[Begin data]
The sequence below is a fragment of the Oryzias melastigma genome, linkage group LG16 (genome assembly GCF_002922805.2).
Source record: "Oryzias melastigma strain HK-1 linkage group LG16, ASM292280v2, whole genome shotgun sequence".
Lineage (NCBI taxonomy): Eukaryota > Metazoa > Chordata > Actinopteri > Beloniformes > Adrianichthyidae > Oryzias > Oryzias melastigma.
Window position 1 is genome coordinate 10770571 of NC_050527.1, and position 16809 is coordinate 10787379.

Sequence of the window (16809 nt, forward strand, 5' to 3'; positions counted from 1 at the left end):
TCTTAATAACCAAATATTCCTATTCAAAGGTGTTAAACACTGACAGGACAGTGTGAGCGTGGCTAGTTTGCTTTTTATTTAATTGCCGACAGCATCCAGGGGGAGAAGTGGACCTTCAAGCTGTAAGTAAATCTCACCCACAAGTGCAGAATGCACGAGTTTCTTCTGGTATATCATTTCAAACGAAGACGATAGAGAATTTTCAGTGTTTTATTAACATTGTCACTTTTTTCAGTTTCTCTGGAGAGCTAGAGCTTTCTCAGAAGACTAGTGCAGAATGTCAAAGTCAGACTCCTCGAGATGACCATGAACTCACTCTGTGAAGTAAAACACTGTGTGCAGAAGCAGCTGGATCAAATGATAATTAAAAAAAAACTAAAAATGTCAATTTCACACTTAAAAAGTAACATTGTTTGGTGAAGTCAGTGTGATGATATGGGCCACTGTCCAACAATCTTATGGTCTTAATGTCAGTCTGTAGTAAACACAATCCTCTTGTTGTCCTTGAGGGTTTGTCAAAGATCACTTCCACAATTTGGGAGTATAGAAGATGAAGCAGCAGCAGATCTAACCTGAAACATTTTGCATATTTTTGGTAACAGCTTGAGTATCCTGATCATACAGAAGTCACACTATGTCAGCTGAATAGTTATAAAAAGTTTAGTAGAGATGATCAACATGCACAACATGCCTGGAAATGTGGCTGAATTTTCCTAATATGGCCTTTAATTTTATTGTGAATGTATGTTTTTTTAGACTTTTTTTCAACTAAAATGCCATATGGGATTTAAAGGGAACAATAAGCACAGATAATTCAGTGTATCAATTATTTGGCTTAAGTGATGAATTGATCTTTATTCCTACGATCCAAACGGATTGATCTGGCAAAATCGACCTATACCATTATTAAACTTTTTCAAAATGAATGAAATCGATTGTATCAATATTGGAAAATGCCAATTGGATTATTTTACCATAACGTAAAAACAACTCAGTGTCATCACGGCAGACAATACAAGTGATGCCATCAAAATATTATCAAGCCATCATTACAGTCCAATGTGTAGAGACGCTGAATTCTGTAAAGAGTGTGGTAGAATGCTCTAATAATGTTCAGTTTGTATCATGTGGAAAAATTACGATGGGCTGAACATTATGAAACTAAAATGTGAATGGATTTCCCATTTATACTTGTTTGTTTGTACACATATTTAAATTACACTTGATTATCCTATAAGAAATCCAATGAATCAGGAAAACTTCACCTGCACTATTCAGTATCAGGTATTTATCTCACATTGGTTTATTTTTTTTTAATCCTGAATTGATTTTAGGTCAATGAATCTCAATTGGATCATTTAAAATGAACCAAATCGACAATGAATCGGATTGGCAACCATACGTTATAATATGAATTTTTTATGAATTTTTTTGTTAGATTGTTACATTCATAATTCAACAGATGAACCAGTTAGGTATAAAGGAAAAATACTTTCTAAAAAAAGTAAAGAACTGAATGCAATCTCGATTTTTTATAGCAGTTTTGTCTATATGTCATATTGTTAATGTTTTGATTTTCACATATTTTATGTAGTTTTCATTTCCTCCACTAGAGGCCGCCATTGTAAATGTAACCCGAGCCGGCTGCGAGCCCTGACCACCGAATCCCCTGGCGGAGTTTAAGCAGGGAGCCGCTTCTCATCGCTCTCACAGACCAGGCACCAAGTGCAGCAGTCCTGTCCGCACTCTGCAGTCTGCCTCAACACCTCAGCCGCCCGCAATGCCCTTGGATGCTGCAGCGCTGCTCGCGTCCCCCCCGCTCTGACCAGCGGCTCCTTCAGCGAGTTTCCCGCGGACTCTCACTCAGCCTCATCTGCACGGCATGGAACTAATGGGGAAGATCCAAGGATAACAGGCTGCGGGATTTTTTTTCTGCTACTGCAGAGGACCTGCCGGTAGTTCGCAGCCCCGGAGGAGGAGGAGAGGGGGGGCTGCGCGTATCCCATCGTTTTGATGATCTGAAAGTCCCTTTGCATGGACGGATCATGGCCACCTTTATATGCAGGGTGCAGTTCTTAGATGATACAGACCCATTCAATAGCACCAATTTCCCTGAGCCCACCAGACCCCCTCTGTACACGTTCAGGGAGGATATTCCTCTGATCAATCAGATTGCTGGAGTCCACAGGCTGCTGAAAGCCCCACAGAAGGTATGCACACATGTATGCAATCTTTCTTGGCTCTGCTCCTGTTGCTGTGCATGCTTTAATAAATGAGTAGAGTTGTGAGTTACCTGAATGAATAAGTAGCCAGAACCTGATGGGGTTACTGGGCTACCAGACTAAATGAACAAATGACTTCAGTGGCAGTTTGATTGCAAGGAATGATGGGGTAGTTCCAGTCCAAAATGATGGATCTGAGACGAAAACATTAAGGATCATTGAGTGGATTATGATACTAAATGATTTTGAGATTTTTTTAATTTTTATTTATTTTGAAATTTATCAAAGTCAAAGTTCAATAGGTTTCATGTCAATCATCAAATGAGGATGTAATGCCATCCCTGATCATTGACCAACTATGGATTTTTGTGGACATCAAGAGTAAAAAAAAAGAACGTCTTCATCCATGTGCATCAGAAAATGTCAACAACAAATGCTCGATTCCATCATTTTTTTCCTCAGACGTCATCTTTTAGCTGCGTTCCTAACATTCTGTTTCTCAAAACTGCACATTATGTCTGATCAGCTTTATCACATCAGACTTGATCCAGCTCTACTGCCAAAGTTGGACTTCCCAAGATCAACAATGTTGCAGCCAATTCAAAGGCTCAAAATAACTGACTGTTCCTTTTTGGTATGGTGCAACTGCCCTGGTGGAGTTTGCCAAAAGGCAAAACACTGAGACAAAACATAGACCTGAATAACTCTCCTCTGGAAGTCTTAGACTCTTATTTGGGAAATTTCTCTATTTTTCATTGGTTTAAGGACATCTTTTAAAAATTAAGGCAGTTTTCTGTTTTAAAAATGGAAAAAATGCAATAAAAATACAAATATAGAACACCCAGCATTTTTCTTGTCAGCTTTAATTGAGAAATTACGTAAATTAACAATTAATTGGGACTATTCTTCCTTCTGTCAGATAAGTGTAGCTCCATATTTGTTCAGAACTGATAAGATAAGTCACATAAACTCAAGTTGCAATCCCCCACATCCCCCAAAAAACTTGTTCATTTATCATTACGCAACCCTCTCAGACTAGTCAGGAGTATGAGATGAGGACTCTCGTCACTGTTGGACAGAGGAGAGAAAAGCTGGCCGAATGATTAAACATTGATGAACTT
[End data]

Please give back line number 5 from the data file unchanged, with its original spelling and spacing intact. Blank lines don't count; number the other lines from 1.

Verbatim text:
Sequence of the window (16809 nt, forward strand, 5' to 3'; positions counted from 1 at the left end):